Augusta Thomas was 'a true warrior for workers’ rights, civil rights and human rights'

EDITOR'S NOTE: We will publish funeral arrangements when they are finalized.

By BERRY CRAIG

AFT Local 1360

My friend and union brother W.C. Young of Paducah never went anywhere without his union card and his NAACP in card.

So it was with Augusta Thomas of Louisville.

I only met her a few times. But like W.C., she spent most of her life championing organized labor and civil rights.   

"Our needs are identical with labor's needs — decent wages, fair working conditions, livable housing, old age security, health and welfare measures, conditions in which families can grow, have education for their children and respect in the community," Dr. Martin Luther King Jr. said.

Added Thomas's teenage friend: "That is why Negroes support labor's demands and fight laws which curb labor. That is why the labor-hater and labor-baiter is virtually always a twin-headed creature spewing anti-Negro epithets from one mouth and anti-labor propaganda from the other mouth."

W.C. and Augusta Thomas knew exactly what King meant.

She died yesterday, "at home surrounded by her family," said her longtime friend and union brother Bill Londrigan, Kentucky State AFL-CIO president. "Augusta was a true warrior for workers’ rights, civil rights and human rights and will be greatly missed."

Thomas lost a long and wearying battle with cancer "while still maintaining a full work load," remembered Londrigan. 

Funeral arrangements are incomplete, he said. 

Until last August, she was vice president for women and fair practices with the American Federation of Government Employees. She had held the post for nine years.

“Augusta Thomas was an inspiration to everyone who knew her and will be greatly missed by all of her AFGE brothers and sisters," said AFGE National President J. David Cox Sr. "She was a tireless advocate for civil and human rights, and we will make sure that her legacy continues for generations."

Her successor, Jeremy Lannan, hailed her as "AFGE's most iconic leader – a champion who sacrificed everything to ensure future generations have a voice and a seat at the table. The best way to honor her legacy is to keep fighting for fairness and equality, as she did for her entire life.”

Thomas's office was at AFGE headquarters in Washington. But she was born in Louisville and called the Falls City home. 

The last time I saw here was in February at the Working People’s Day of Action rally at the UAW Local 862 hall on Fern Valley Road. She was in the speaker's lineup.  

The crowd kept interrupting her with cheers and loud applause.

Her address was a short sketch of her remarkable life. She told about the time when she and two of her teenage friends wanted to play a game that required a quartet.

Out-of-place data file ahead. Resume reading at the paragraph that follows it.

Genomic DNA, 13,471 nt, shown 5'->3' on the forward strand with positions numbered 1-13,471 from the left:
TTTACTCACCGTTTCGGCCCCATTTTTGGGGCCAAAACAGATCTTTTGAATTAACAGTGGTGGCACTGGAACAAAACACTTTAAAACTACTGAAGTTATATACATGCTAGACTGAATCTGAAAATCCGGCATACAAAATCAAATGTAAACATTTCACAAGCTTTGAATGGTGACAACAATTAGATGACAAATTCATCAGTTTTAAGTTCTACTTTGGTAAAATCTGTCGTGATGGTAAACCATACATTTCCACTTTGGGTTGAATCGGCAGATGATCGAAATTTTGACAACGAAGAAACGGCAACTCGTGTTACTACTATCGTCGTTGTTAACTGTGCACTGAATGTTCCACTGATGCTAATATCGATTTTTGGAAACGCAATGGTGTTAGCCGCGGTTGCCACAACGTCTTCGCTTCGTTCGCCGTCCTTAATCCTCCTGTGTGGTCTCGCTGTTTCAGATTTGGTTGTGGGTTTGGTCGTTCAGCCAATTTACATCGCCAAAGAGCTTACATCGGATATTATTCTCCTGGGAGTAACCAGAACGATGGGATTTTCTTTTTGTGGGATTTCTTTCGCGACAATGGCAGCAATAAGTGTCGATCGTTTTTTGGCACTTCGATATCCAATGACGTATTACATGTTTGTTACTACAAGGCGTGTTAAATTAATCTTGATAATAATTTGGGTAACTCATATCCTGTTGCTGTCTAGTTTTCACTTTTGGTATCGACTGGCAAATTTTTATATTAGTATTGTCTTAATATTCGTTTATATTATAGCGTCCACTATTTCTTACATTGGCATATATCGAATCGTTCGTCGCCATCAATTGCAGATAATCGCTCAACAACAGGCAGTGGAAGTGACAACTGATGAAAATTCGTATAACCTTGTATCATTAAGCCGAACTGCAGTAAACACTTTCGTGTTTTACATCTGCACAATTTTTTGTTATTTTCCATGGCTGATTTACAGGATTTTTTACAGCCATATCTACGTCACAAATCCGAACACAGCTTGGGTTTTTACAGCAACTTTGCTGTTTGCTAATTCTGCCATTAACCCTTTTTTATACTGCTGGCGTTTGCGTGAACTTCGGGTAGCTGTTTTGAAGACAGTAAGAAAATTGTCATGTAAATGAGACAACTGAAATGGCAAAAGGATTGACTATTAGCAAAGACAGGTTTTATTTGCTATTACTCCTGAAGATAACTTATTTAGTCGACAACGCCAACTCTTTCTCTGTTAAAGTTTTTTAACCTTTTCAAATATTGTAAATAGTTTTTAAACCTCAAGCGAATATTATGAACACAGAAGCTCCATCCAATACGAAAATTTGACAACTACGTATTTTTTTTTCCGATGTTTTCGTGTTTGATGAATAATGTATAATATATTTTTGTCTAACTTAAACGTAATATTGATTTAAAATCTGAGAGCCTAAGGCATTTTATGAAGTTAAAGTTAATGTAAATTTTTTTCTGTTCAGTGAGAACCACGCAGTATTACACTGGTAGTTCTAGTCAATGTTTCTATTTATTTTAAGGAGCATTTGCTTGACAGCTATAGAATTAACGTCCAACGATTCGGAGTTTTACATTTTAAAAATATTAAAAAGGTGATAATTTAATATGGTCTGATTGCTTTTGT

“Little Martin” balked.

"We had to take turns putting the coal and the wood in the furnace in the cellar, and it was ‘Little Martin’s’ time to do it,” she said, smiling, her brown eyes twinkling. “So when he went down, I locked the door.”

The standoff lasted 30 minutes before “Little Martin” gave up and agreed to play. “But let me tell you what,” Thomas said, her grin broadening. “I got punished when I got home.”

Her “prisoner” was 17-year-old Martin Luther King Jr.

When Thomas was 13, she went to Atlanta to live with her aunt and uncle. He was a Methodist minister and colleague of the Rev. Martin Luther King Sr., a Baptist.

“The pastors would meet at 'Little Martin’s house,'” Thomas told me after her speech. “It had a parlor—we called it a living room. That’s where the ministers would go. ‘Little Martin’ would always sit by the door, listening to what they were saying.”

King and Thomas went to school together. After she returned to Louisville, she graduated from Central Colored High School. Thomas also went to Atlanta’s Clark University and the Homer G. Phillips School of Nursing in St. Louis.

She was a civil rights activist before she was a labor activist.

In 1960, she journeyed to Greensboro, N.C., to join the historic lunch counter sit-ins. Angry whites spit on her and shoved her off a stool. Police twice arrested her.

Meanwhile, “Little Martin” had grown up to become a Baptist minister. He was helping lead the expanding civil rights movement of which Thomas was a part.

She signed up with AFGE on Nov. 12, 1966, her first day on the job at Louisville's VA hospital. She and "Little Martin" crossed paths again in Memphis in April, 1968.